How to Make a Computer Languageby eHow Computers Editor
Computer programming languages make it easier for humans to tell a computer what to do. Computers only deal with ones and zeros, but a computer program that is composed only of binary numbers is not readable. With some tips, you can make your own computer language.
Consider the purpose of your computer language. Some languages are better than others at certain tasks, and how you design the language depends on what you want to do with it.
Decide if you want to make a high-level language (that is, a language that compiles to another language, such as assembly language, C++, Java or FORTRAN) or a low-level language (a language that compiles to machine code-ones and zeros).
Gain an understanding of the computer architecture or of the low-level language to which you will compile your language. For a low-level language, you must know what's happening at the hardware level. For a high-level language, you should understand how the lower-level language works.
Learn about the computer operating system. To run any programs that you create with your language, you must be able to interface with the operating system. Alternatively, you can always design your own operating system.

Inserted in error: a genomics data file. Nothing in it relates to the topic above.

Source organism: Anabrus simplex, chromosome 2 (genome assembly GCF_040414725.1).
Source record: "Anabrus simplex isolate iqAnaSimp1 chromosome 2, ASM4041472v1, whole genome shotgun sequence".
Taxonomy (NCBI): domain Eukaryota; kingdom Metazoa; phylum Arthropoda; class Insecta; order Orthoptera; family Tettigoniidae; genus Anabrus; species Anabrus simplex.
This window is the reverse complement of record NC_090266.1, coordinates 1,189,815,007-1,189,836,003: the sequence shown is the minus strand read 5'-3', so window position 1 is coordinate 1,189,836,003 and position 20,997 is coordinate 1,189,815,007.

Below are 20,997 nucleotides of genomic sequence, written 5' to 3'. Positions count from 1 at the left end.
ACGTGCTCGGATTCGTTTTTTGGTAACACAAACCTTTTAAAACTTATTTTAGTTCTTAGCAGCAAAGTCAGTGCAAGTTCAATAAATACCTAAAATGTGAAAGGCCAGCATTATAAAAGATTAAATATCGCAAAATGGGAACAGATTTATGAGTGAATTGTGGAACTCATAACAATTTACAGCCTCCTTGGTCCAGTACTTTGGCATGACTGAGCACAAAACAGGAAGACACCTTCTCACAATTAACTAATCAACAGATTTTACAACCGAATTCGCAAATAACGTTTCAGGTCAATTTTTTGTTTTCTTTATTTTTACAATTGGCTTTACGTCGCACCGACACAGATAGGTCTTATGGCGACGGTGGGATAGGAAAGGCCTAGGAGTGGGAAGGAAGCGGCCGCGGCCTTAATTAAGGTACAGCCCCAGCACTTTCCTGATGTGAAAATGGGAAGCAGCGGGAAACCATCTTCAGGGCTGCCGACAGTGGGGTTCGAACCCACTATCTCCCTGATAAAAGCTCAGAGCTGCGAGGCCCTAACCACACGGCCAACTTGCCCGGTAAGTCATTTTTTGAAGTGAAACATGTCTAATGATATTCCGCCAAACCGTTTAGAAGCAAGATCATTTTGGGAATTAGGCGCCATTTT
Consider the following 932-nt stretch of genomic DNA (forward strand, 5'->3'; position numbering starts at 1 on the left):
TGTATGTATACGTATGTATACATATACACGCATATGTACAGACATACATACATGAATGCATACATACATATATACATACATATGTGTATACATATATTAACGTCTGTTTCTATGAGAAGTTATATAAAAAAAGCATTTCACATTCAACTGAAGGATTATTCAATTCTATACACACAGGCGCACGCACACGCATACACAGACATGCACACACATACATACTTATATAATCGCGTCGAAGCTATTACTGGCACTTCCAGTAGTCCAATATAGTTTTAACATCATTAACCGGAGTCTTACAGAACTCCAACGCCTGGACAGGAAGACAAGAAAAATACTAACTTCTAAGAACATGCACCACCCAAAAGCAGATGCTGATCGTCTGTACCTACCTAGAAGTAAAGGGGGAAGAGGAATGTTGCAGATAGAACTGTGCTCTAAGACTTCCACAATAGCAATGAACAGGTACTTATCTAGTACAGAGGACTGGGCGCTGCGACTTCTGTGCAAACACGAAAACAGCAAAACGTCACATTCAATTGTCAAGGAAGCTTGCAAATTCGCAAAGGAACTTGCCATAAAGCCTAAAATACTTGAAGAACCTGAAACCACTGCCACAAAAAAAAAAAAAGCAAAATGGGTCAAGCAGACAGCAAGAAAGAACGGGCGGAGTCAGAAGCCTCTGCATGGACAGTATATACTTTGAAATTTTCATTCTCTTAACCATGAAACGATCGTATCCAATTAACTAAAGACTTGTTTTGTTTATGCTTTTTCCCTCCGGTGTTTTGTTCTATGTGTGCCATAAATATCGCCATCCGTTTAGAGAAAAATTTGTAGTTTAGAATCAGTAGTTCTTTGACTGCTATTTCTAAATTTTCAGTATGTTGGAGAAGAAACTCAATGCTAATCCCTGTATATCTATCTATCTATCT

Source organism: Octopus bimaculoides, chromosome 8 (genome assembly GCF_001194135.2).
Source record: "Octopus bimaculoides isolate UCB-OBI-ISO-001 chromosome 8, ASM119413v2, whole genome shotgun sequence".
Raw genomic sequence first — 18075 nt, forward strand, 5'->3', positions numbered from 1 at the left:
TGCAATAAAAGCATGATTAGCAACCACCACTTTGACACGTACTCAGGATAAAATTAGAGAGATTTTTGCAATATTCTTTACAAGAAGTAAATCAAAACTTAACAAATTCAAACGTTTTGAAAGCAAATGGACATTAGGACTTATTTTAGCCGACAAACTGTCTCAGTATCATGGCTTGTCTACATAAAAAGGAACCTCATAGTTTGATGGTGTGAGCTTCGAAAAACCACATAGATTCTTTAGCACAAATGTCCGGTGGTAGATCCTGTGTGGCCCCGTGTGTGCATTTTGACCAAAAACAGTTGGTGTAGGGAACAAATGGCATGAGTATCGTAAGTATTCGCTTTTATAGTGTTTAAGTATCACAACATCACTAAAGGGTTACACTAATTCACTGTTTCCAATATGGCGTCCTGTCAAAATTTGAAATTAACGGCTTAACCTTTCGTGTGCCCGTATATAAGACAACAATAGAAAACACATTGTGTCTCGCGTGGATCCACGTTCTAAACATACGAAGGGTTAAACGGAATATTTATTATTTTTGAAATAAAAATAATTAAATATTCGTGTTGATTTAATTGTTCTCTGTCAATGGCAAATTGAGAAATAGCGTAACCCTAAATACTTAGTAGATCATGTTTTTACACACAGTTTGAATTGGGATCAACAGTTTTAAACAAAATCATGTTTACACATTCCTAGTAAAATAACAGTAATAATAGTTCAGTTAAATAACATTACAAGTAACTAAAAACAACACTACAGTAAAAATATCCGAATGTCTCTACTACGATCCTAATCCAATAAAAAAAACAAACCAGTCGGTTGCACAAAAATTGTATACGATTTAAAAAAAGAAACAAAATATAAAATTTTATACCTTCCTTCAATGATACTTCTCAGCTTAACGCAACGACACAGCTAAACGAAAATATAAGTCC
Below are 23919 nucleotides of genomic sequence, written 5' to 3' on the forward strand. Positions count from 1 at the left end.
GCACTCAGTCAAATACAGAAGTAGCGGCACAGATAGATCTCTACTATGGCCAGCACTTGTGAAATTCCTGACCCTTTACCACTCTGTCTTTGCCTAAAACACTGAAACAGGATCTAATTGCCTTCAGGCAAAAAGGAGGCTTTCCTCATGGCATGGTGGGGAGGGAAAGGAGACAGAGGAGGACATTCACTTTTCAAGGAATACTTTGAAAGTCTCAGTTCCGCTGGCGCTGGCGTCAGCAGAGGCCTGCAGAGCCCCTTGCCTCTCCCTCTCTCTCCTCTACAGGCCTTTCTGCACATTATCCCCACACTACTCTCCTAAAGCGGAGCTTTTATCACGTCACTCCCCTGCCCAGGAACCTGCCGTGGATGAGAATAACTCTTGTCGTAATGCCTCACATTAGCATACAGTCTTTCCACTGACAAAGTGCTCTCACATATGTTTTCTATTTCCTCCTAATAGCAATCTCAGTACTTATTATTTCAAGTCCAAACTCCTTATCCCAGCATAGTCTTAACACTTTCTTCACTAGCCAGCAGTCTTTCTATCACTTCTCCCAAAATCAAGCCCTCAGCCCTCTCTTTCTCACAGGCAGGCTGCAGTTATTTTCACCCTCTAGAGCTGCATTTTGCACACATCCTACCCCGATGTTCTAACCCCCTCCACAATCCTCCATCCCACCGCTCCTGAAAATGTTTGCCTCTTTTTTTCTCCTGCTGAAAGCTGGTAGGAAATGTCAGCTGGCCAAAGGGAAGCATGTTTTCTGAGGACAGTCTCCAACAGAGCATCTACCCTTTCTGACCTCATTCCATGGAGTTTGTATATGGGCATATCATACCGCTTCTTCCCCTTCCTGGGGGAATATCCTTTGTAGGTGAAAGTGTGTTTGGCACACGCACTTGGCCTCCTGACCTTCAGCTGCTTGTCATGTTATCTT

Designate the commands and syntax for your language. You need a precise, consistent way to express any basic function that you want your language to handle.
Create a compiler to convert programs written in your language to either machine code or to a lower-level language. Without a compiler, your language isn't of any use on the computer.
Test both your language and your compiler for bugs and errors.
- check Making a programming language is time-consuming. It's likely that there's already a language out there that does what you want, so unless you're making a language for a highly special purpose or you're just doing it to test your skills, shop around before you reinvent the wheel.
- check Higher-level languages are typically more user-friendly than lower-level languages since they can deal with more abstract functions and operations.
- check Higher-level languages take more time to compile to machine code (the computer may have to run them through several compilers) and usually produce slower executable programs. Programming in lower-level languages is usually more difficult, but it's a better way to make programs that run quickly.